The Titan pantheon predates the Olympians and its goddess of the moon was Selene. Selene fell in love with the mortal Endymion's beauty as he slept. She begged Zeus to put him into an eternal sleep where he remained ageless and beautiful forever. Every night, she visited him where he slept. Selene and Endymion had fifty daughters.13 inches by 17 inches. $91
Persephone was the Daughter of Demeter and Zeus. Her name Kore (Greek for "the girl") was often used to stress her relation to her mother, the grain-goddess Demeter. The Romans called her Proserpina. Hades (Roman Pluto) was the son of Chronos and Rhea and ruled the Underworld and all of its denizens. He was one of the three rules of the world, with Poseidon who ruled the oceans and Zeus who ruled the sky.
One day, Persephone was picking flowers in a meadow. Pluto (Hades) abducted her and carried her back to the Underworld. Demeter discovered that her daughter was missing and went searching for her. Not finding her, she grieved and withdrew her blessings from the earth, which caused all plants to wither and die. The peoples of the world starved and called to the gods. Zeus attempted to intervene but Demeter would not listen. Zeus sent Hermes to the Underworld to ask for Persephone's release. Hades agreed, but first he tricked Persephone into eating pomegranate seeds which would trap her in the Underworld forever. An agreement was then made that Persephone would spend half of the year in the Underworld with her new husband Hades, and rest with her mother Demeter. When Persephone is in the Underworld, Demeter grieves and the we know this as winter.
After Psyche had betrayed her promise to Cupid, she went to his mother, Aphrodite, who set her three tasks. For the last task, Aphrodite gave her a box and told her to go to the Underworld and bring back some of Persephone's beauty cream. Cupid wanted Psyche to success and brought her two gold coins and six honey cakes. He warned her not to stop for any reason and to eat nothing. "Tell no one you are from the land of the living."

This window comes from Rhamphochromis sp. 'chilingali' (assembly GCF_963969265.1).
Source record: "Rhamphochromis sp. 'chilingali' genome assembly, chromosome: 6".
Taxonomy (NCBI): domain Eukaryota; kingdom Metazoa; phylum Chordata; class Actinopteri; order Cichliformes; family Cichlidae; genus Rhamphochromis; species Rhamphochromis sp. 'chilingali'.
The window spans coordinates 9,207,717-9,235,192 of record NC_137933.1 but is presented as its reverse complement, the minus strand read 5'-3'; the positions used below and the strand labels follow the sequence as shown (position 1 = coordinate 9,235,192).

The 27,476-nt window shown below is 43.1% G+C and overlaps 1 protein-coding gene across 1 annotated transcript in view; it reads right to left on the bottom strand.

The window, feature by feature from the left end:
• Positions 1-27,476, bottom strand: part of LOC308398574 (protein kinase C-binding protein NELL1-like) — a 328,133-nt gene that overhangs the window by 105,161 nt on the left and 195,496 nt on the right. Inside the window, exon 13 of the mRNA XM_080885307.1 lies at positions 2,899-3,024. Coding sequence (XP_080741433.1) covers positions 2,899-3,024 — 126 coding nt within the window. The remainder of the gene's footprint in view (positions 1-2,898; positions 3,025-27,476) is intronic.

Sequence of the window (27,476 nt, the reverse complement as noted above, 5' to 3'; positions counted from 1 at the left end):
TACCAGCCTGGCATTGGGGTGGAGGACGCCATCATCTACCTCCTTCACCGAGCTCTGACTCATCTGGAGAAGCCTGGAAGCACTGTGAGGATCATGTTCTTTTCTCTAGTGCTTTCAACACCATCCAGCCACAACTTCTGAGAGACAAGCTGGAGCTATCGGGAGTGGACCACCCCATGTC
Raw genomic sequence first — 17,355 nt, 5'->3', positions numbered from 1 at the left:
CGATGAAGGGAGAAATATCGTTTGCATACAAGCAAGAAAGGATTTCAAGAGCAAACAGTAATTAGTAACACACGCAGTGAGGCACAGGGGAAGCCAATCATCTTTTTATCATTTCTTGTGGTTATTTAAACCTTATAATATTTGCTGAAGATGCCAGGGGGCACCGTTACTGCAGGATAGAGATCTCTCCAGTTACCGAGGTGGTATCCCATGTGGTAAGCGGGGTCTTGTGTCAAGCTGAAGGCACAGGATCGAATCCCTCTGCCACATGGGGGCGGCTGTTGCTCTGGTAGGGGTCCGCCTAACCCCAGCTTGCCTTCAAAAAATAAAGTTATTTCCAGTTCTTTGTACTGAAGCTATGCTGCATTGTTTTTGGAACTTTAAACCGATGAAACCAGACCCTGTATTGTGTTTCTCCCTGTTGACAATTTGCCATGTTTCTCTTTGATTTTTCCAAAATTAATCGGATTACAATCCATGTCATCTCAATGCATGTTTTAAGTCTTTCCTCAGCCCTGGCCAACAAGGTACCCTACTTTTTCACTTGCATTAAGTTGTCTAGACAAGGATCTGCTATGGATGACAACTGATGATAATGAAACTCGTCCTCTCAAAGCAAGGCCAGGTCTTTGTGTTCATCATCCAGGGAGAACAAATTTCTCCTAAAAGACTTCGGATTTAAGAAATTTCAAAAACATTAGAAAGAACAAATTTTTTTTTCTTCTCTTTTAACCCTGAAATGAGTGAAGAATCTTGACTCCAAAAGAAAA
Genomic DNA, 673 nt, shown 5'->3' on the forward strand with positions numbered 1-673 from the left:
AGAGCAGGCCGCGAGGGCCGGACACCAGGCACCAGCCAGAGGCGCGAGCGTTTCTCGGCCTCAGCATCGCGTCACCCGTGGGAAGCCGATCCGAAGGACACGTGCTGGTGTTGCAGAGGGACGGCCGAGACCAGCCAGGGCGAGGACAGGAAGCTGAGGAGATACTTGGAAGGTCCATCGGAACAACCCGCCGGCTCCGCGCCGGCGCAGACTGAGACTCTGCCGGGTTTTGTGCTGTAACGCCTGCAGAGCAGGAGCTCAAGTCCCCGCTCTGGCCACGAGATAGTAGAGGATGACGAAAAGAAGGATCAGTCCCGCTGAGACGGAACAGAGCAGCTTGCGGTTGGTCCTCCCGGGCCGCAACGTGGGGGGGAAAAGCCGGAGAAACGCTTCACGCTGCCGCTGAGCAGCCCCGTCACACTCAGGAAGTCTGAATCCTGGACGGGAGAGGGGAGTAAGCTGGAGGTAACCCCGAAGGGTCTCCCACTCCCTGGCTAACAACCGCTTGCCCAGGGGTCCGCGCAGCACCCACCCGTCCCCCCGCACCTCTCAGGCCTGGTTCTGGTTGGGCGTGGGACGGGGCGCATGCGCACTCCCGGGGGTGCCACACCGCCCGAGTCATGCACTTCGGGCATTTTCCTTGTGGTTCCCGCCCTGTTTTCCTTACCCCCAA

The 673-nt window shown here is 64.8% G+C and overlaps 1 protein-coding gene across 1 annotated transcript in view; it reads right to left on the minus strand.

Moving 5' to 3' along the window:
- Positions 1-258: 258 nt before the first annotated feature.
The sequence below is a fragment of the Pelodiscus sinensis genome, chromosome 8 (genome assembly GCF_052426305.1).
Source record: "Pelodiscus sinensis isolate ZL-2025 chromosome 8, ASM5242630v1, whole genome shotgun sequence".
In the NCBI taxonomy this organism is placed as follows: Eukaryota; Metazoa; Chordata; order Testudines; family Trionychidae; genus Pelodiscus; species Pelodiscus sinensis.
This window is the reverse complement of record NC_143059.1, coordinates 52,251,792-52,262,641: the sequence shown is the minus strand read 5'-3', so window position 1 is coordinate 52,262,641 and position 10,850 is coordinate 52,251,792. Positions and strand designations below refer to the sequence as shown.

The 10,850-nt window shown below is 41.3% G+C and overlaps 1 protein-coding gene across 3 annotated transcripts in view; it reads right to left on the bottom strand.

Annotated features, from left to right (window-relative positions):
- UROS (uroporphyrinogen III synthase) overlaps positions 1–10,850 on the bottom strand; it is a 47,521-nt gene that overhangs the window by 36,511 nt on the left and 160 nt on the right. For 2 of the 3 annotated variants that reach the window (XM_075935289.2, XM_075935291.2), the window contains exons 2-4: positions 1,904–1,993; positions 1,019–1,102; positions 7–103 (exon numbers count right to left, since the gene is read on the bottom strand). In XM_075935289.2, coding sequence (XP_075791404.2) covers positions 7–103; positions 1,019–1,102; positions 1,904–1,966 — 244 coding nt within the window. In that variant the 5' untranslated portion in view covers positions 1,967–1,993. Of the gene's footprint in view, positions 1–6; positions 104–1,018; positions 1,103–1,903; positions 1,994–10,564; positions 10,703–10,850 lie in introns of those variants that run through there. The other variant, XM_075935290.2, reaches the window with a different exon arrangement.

Psyche had learned her lesson and did as she was told. She gave one gold coin to the Charon, the ferryman, to carry her across the river Styx to the land of the dead. To the three-headed dog Cerberus who guarded the entrance to the Underworld, she gave the three honey cakes. Persephone agreed to fill the box with beauty. Psyche ate nothing and set about returning home, giving Cerberus the remaining honey cakes and Charon the last coin. When she returned to the land of the living, she thought to open the box so she might take some of Persephone's beauty so Cupid would love her. She opened the box slowly and fell down as if dead.
Cupid discovered her lying there and kissed the death from her lips. Cupid flew her to meet Zeus, who made Psyche immortal and she and Cupid were reunited forever.
Cassiopeia, Queen of the Ethiopians, was so proud of her beauty that she dared to compare herself to the Sea-Nymphs. The indignant Sea-Nymphs sent a sea-monster to ravage the coast. Her husand, King Cepheus was told by the oracle to sacrifice his daughter Andromeda to the monster. Perseus beheld Andromeda chained to a rock, waiting for the serpent to seal her fate. Had it not been for her tears and her hair that moved with the breeze, he would have taken her for a marble statue.